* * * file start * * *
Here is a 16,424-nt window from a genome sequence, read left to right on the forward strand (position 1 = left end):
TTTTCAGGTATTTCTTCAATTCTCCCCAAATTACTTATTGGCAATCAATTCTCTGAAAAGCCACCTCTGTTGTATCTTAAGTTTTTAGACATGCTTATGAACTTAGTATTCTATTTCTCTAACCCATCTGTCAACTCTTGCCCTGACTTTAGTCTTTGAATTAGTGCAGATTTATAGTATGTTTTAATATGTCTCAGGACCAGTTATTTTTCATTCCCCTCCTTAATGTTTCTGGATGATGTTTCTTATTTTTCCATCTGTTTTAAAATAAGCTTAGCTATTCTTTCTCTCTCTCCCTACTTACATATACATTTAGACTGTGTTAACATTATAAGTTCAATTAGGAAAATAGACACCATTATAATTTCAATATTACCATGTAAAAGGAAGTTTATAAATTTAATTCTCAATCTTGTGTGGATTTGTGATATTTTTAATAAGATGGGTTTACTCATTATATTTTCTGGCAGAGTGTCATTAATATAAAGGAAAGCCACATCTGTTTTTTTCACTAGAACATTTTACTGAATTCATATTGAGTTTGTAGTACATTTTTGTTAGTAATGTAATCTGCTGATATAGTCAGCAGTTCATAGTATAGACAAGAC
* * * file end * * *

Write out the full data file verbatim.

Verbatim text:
Here is a 16,424-nt window from a genome sequence, read left to right on the forward strand (position 1 = left end):
TTTTCAGGTATTTCTTCAATTCTCCCCAAATTACTTATTGGCAATCAATTCTCTGAAAAGCCACCTCTGTTGTATCTTAAGTTTTTAGACATGCTTATGAACTTAGTATTCTATTTCTCTAACCCATCTGTCAACTCTTGCCCTGACTTTAGTCTTTGAATTAGTGCAGATTTATAGTATGTTTTAATATGTCTCAGGACCAGTTATTTTTCATTCCCCTCCTTAATGTTTCTGGATGATGTTTCTTATTTTTCCATCTGTTTTAAAATAAGCTTAGCTATTCTTTCTCTCTCTCCCTACTTACATATACATTTAGACTGTGTTAACATTATAAGTTCAATTAGGAAAATAGACACCATTATAATTTCAATATTACCATGTAAAAGGAAGTTTATAAATTTAATTCTCAATCTTGTGTGGATTTGTGATATTTTTAATAAGATGGGTTTACTCATTATATTTTCTGGCAGAGTGTCATTAATATAAAGGAAAGCCACATCTGTTTTTTTCACTAGAACATTTTACTGAATTCATATTGAGTTTGTAGTACATTTTTGTTAGTAATGTAATCTGCTGATATAGTCAGCAGTTCATAGTATAGACAAGAC